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Journalist and author of the acclaimed book Black Box Thinking — The Surprising Truth about Success, Mr Matthew Syed, has studied the psychological conditions of high performance in individuals, teams and institutions and addressed the Medical Council’s recent inaugural Patient Safety and Leadership Conference. He said he has found that those who believe in the primacy of innate talent over other factors can find it difficult to learn from their mistakes.
Comparing the aviation industry and healthcare — not a popular comparison, he acknowledged — he said that the former is far better at learning from errors.
He added that a culture of blame can be a barrier to learning but so too can be the attitudes of some senior clinicians. “There is something quite deep in clinical culture that when you become a consultant, then you’re pretty close to clinically infallible.”
Mr Syed stressed that this is not common to all senior doctors, “but I think it’s fair to say it is common to a critical mass”. This can establish a psychological barrier when there is a sub-optimal answer, ie, when a patient dies avoidably.
“In healthcare, there is a measurable tendency to evade. I think part of this is that it is threatening to the egos of senior clinicians who are acquainted with the idea that they are super talented, brilliantly clinically able to sort the problem out.
“So when there is a problem, there is a tendency to say ‘well, that’s nothing to do with us’.”
This can involve blaming the patient’s unusual symptoms, complications or just that it was “one of those things”.
Recounting his experience where he was invited to speak at the conference of a medical specialty, Mr Syed told the audience that a motion seeking to measure complications and examine potential solutions was rejected by more than 50 per cent of the doctors present.
“They were worried it would show them as less than perfect,” he said, describing it as a live psychological issue today.
Mr Syed pointed out that until very recently, 45,000 people died every year in the US because of central line infections, “not a controversial piece of data”, with the figures in the UK also very disturbing.
People were dying in plain sight, he said, because of the wrong mindset. Once these deaths were examined and a common mistake identified — staff not sterilising the catheter site — this fatality rate dropped to zero.
However, according to the Journal of Patient Safety, 400,000 US patients die every year because of preventable medical error, the third-biggest killer in the US.
The fear of being “hung out to dry” in the media for honest mistakes created by systemic faults means that clinicians are unlikely or less likely to volunteer information, Mr Syed stated.
“Looking from the outside in, after the event and with the benefit of hindsight, it is very easy to pin the blame on the professional nearest to the error.”
The advantage for management is, it looks muscular and decisive. However, this is ultimately self-defeating.
“If you blame the professional pre-emptively before the investigation, two things happen. One, the systemic flaw is still there, and two, the message is sent to everyone in the organisation to cover their backs.”
Escalating the consequences of the error will not make errors less likely. “This is a basic misapprehension about how to respond to errors in situations of complexity.”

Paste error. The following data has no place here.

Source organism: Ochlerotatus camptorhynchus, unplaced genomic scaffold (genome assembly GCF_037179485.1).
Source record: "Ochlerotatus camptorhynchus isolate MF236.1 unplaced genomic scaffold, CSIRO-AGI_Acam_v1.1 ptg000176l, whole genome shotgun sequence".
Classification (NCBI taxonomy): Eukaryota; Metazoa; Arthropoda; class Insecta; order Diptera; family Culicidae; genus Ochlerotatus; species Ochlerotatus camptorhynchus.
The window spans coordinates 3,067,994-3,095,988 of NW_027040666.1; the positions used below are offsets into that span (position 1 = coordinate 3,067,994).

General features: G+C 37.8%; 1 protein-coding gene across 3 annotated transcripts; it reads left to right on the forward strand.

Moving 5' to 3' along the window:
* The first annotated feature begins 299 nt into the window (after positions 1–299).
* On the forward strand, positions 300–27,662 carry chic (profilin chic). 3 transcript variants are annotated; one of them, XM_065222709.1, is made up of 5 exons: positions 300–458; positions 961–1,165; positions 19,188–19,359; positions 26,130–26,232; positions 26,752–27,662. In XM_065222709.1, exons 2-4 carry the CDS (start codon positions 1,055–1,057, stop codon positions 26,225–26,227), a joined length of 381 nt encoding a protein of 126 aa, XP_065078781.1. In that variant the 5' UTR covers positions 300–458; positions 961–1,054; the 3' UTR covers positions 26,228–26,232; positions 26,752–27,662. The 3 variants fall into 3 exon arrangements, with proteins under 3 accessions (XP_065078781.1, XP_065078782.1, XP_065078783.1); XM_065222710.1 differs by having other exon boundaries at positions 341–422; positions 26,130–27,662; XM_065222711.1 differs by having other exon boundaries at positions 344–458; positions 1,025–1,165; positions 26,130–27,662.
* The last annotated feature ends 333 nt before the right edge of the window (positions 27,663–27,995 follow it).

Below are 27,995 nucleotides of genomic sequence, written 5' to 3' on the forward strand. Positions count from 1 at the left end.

The establishment of a ‘just culture’, where front-line operators and others are not punished for actions, omissions or decisions taken by them that are commensurate with their experience and training, is the way forward, Mr Syed maintained.
An organisation’s willingness to look into systemic factors leading to harm in advance of blame reassures those on the front line that they won’t be blamed unfairly, he said.
However, of all the industries he has worked in, which include the police and FTSE companies, healthcare today is the most defensive industry he has come across.
“Unless that changes, patient safety and high performance will remain an illusion.”
Also speaking on the topic of patient safety was Mrs Margaret Murphy, a lay member of the Council and the External Lead Advisor with the World Health Organisation’s (WHO) Patients for Patient Safety. She became a patient advocate following the tragic and avoidable death of her son Kevin in the health service and called for mandatory disclosure following errors.
Mrs Murphy said that she has met many front-line staff who want to do the right thing in the aftermath of an adverse event but are wary of putting their heads above the parapet. The fear is that by disclosing information to patients and their families, it will be used against them.
“Transparency and accountability are sacrificed on the altar of corporate damage limitation as a ‘deny and defend at all costs’ strategy kicks in.”
Patients and their families, she stressed, are not motivated by financial settlements and she also recognised the impact of second victim syndrome on staff and that the system had also abandoned front-line staff.
Adhering to the perception of ‘faultless performance’ was a contributing factor in this culture and she asked the audience to practise medicine “with head, with heart, with hand”.
Meanwhile, Colonel Eileen Collins, the first woman to pilot an American spacecraft, recounted the day the NASA shuttle Columbia exploded and how during the two-and-a-half years between the disaster and the return to flight, missed opportunities to avoid the tragedy were identified.
These included that software models had not been assessed against real-world testing. Changes in flight practices were also overseen, which meant that potential damage could be found while in space, she said.